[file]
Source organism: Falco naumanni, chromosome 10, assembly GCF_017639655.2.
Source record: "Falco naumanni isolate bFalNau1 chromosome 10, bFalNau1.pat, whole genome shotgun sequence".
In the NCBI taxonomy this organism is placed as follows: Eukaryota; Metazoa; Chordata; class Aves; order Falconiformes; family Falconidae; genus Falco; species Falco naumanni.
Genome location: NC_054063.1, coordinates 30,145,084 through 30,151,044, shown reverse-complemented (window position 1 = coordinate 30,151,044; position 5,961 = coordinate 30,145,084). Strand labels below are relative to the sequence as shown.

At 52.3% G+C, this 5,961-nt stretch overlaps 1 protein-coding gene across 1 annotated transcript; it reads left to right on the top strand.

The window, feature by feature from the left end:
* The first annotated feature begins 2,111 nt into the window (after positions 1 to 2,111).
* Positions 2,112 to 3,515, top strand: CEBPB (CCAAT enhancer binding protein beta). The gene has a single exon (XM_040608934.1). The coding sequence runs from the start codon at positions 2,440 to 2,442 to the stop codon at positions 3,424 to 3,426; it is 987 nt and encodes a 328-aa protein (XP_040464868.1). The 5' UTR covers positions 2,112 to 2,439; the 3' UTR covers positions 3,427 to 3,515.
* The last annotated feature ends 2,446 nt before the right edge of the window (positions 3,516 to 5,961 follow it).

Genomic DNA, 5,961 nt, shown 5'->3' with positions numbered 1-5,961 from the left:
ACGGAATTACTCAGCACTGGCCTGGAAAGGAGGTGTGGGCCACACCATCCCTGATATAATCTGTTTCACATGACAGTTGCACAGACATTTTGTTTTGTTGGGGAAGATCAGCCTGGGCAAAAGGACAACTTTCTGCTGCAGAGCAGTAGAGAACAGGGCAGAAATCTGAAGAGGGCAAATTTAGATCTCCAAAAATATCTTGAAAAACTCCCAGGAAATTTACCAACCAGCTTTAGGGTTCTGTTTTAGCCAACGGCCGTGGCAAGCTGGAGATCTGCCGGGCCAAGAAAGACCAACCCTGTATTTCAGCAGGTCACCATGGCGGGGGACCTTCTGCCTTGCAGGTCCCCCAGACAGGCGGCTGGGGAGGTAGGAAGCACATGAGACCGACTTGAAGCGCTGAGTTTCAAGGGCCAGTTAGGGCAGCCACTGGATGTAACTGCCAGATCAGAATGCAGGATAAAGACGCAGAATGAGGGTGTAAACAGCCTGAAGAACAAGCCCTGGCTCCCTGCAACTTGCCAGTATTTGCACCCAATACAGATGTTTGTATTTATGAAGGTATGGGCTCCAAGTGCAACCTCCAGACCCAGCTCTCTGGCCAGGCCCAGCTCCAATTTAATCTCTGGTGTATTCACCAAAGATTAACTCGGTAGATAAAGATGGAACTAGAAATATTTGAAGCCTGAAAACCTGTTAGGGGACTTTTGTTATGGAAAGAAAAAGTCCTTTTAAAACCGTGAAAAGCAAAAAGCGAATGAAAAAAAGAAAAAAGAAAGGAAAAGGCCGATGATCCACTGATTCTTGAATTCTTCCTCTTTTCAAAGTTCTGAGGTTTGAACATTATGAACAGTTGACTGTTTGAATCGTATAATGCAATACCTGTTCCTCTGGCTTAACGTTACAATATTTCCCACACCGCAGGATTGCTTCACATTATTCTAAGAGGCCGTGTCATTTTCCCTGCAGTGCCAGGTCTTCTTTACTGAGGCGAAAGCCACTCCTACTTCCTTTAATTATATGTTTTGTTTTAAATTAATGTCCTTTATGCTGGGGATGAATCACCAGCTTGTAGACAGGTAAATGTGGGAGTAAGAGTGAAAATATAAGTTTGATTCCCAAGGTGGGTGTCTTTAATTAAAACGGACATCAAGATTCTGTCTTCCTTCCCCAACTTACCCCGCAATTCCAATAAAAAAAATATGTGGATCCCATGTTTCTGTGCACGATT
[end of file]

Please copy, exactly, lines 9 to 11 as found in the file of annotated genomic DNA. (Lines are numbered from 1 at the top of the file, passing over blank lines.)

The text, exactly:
* The last annotated feature ends 2,446 nt before the right edge of the window (positions 3,516 to 5,961 follow it).

Genomic DNA, 5,961 nt, shown 5'->3' with positions numbered 1-5,961 from the left:
ACGGAATTACTCAGCACTGGCCTGGAAAGGAGGTGTGGGCCACACCATCCCTGATATAATCTGTTTCACATGACAGTTGCACAGACATTTTGTTTTGTTGGGGAAGATCAGCCTGGGCAAAAGGACAACTTTCTGCTGCAGAGCAGTAGAGAACAGGGCAGAAATCTGAAGAGGGCAAATTTAGATCTCCAAAAATATCTTGAAAAACTCCCAGGAAATTTACCAACCAGCTTTAGGGTTCTGTTTTAGCCAACGGCCGTGGCAAGCTGGAGATCTGCCGGGCCAAGAAAGACCAACCCTGTATTTCAGCAGGTCACCATGGCGGGGGACCTTCTGCCTTGCAGGTCCCCCAGACAGGCGGCTGGGGAGGTAGGAAGCACATGAGACCGACTTGAAGCGCTGAGTTTCAAGGGCCAGTTAGGGCAGCCACTGGATGTAACTGCCAGATCAGAATGCAGGATAAAGACGCAGAATGAGGGTGTAAACAGCCTGAAGAACAAGCCCTGGCTCCCTGCAACTTGCCAGTATTTGCACCCAATACAGATGTTTGTATTTATGAAGGTATGGGCTCCAAGTGCAACCTCCAGACCCAGCTCTCTGGCCAGGCCCAGCTCCAATTTAATCTCTGGTGTATTCACCAAAGATTAACTCGGTAGATAAAGATGGAACTAGAAATATTTGAAGCCTGAAAACCTGTTAGGGGACTTTTGTTATGGAAAGAAAAAGTCCTTTTAAAACCGTGAAAAGCAAAAAGCGAATGAAAAAAAGAAAAAAGAAAGGAAAAGGCCGATGATCCACTGATTCTTGAATTCTTCCTCTTTTCAAAGTTCTGAGGTTTGAACATTATGAACAGTTGACTGTTTGAATCGTATAATGCAATACCTGTTCCTCTGGCTTAACGTTACAATATTTCCCACACCGCAGGATTGCTTCACATTATTCTAAGAGGCCGTGTCATTTTCCCTGCAGTGCCAGGTCTTCTTTACTGAGGCGAAAGCCACTCCTACTTCCTTTAATTATATGTTTTGTTTTAAATTAATGTCCTTTATGCTGGGGATGAATCACCAGCTTGTAGACAGGTAAATGTGGGAGTAAGAGTGAAAATATAAGTTTGATTCCCAAGGTGGGTGTCTTTAATTAAAACGGACATCAAGATTCTGTCTTCCTTCCCCAACTTACCCCGCAATTCCAATAAAAAAAATATGTGGATCCCATGTTTCTGTGCACGATT